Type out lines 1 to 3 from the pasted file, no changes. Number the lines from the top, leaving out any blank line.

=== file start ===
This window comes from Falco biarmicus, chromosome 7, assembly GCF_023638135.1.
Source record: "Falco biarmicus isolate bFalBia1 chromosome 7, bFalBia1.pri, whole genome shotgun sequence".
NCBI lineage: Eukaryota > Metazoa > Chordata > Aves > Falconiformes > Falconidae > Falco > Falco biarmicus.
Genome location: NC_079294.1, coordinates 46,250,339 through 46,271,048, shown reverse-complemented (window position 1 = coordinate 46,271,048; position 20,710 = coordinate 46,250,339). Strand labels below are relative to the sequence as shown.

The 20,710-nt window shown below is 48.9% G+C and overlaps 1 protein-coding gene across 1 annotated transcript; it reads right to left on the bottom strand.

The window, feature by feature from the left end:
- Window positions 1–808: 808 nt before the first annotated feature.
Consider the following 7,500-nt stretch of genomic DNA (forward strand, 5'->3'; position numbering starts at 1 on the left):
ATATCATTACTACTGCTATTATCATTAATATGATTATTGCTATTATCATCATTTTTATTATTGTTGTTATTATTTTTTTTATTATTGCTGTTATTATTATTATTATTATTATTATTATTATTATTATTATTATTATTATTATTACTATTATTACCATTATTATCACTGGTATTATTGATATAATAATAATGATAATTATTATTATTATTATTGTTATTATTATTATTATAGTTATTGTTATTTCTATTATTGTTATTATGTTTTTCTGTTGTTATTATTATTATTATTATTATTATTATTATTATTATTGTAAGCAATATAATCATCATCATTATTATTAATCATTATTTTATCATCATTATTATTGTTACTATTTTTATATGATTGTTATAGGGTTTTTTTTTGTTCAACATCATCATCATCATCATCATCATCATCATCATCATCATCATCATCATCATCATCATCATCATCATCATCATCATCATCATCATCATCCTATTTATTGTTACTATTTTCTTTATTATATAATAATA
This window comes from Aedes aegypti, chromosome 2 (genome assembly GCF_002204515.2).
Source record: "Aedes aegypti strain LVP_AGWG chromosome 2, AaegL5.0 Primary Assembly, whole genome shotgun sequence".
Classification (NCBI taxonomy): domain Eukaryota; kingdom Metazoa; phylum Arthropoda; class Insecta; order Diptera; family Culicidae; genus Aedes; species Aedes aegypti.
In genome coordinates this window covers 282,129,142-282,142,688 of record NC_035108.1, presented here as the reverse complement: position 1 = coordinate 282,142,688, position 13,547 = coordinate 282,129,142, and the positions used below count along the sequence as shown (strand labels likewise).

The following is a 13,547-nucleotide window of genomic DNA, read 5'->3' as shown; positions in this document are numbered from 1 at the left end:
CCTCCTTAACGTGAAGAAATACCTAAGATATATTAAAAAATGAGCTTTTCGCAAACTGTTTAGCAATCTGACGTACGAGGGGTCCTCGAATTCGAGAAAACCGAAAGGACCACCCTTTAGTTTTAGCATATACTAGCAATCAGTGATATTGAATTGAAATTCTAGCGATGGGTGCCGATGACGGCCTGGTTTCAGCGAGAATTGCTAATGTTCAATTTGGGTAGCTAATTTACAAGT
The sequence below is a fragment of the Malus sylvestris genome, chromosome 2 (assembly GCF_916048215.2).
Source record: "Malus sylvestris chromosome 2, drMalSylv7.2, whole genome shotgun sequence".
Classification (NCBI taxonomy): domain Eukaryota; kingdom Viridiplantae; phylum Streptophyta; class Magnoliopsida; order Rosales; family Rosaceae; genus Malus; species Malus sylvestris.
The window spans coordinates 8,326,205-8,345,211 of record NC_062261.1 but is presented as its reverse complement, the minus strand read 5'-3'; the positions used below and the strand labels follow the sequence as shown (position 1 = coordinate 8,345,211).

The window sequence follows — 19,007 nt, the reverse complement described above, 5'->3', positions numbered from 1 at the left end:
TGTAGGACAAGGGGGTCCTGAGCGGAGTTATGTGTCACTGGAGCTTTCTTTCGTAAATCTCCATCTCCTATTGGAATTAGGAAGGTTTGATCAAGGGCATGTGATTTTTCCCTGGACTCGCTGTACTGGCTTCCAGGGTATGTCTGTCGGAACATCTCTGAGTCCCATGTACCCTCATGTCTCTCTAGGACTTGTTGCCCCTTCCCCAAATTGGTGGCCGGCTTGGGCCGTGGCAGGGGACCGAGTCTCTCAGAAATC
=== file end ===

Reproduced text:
This window comes from Falco biarmicus, chromosome 7, assembly GCF_023638135.1.
Source record: "Falco biarmicus isolate bFalBia1 chromosome 7, bFalBia1.pri, whole genome shotgun sequence".
NCBI lineage: Eukaryota > Metazoa > Chordata > Aves > Falconiformes > Falconidae > Falco > Falco biarmicus.